It's a lot of money to spend but I feel like with the results we've received thus far, it has been money well spent. I don't intend to lose our house trying to keep an old dog alive forever though. I feel like DH thinks I am. We have two other dogs and 2 horses to consider vet care for also. Am I doing the right thing? If I'm not prepared to fully explore and treat all of our possible diagnoses have I already wasted our time/money? Or am I doing the right thing by treating the obvious using the best resources available and then just accepting the fact that she's old and is not going to live forever?
    "Farming looks mighty easy when your plow is a pencil, and you're a thousand miles from the corn field." --Dwight D Eisenhower

    Boston Terrier Rescue of NC - www.btrnc.org - Adopt for Life!



  2. #2
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    Sep. 10, 2009
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    I think you are doing the correct thing. You have already invested a lot both financially and emotionally. It makes sense to finish treatment for this problem. I would talk to the internist/resident and just let them know your feelings. Lots of clients decide to treat for the treatable. You could finish up treatment for this problem and decide not to pursue further diagnostics down the road. You have already provided her a better quality of life.



  3. #3
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    Oct. 12, 2001
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    if the dog seems ok and just needs a basic liver enzyme measurement done, surely your local vet can draw blood and send the blood out to an accurate lab, or even to the "cmv" that you used before for analysis? that shouldn't be more than $100.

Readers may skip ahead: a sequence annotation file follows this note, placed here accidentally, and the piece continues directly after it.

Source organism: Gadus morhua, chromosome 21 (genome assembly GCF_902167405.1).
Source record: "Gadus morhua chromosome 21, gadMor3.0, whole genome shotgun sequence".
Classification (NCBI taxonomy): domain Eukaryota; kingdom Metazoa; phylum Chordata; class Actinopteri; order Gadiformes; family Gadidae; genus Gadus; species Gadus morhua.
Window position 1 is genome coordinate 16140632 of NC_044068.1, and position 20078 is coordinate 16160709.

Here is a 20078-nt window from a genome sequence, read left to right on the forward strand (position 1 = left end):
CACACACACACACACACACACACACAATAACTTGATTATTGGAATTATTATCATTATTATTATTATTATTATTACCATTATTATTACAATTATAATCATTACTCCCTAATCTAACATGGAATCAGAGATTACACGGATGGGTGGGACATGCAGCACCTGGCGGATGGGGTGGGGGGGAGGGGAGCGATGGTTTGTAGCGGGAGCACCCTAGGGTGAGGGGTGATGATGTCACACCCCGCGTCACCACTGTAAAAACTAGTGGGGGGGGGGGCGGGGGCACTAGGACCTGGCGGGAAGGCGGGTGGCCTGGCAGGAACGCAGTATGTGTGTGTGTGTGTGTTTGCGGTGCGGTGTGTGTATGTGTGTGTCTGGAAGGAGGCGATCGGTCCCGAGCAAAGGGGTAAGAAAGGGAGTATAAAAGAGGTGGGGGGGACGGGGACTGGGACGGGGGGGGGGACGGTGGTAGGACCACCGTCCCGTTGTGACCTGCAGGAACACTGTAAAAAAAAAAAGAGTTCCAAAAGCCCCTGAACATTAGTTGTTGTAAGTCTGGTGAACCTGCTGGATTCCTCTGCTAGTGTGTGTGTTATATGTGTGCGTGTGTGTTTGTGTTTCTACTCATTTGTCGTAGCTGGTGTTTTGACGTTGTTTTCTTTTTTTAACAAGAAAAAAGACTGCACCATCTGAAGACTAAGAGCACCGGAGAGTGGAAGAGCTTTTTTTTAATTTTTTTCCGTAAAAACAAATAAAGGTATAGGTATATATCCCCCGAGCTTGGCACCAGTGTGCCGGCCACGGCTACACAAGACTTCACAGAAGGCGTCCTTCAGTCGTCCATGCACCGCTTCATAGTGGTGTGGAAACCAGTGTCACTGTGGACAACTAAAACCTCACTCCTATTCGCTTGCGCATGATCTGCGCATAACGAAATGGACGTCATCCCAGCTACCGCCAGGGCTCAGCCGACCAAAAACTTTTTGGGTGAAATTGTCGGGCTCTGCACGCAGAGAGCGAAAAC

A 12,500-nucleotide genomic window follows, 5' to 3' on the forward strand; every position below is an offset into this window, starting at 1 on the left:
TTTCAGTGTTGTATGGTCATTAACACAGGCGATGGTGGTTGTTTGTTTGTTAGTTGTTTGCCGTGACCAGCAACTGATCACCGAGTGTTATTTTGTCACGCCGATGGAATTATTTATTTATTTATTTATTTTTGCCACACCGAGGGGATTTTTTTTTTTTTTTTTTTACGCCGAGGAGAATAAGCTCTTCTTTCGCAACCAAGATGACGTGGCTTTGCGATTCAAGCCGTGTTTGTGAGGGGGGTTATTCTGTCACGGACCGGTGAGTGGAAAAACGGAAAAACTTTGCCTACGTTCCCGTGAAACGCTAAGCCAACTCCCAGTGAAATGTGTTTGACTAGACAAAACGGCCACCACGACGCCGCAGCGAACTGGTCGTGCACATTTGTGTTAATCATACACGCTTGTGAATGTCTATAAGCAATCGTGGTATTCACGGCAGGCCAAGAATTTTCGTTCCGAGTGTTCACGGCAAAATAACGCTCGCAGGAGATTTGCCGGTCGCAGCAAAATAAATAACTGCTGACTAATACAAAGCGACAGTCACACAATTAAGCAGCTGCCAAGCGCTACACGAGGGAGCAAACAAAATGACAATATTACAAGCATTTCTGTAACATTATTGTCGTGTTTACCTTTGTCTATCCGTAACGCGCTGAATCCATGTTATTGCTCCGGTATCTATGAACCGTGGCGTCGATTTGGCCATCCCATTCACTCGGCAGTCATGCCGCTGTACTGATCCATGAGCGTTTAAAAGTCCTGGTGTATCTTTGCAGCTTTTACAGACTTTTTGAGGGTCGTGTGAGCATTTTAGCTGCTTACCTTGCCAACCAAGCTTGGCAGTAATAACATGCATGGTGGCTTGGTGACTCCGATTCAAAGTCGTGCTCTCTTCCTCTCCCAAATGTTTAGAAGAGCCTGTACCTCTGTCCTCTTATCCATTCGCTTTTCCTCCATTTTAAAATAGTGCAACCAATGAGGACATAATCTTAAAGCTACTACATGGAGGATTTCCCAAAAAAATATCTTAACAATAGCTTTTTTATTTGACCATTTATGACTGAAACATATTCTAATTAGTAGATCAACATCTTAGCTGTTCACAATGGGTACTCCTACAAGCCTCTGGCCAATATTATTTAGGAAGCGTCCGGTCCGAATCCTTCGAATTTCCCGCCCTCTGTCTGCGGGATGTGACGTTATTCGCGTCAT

4. #4
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    wendy - Our local vet does their bloodwork in house and although it was in the ballpark, it was not the same as what the CVM found the next day when they ran the same tests there. The CVM only processes their own bloodwork from the vet hospital. My total cost at the local vet for our exam, a CBC/chem panel, and an abdominal xray was ~$225. I think the xray was only $60. So the cost difference isn't that much to drive to Raleigh instead and get more clear bloodwork results.

    Thanks anel. I appreciate that
    "Farming looks mighty easy when your plow is a pencil, and you're a thousand miles from the corn field." --Dwight D Eisenhower

    Boston Terrier Rescue of NC - www.btrnc.org - Adopt for Life!



  5. #5
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    I would say, as you've already gone 3/4 of the way down this road finish it with the recheck.

    I have to agree with DH though, at some stage you have to say 'when' which is never easy.
    I have horse to sell to you. Horse good for riding. Can pull cart. Horse good size. Eats carrots and apples. Likes attention. Move head to music. No like opera! You like you buy.



  6. #6
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    Jul. 13, 2008
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    Quote Originally Posted by SkipHiLad4me View Post
    If I'm not prepared to fully explore and treat all of our possible diagnoses have I already wasted our time/money? Or am I doing the right thing by treating the obvious using the best resources available and then just accepting the fact that she's old and is not going to live forever?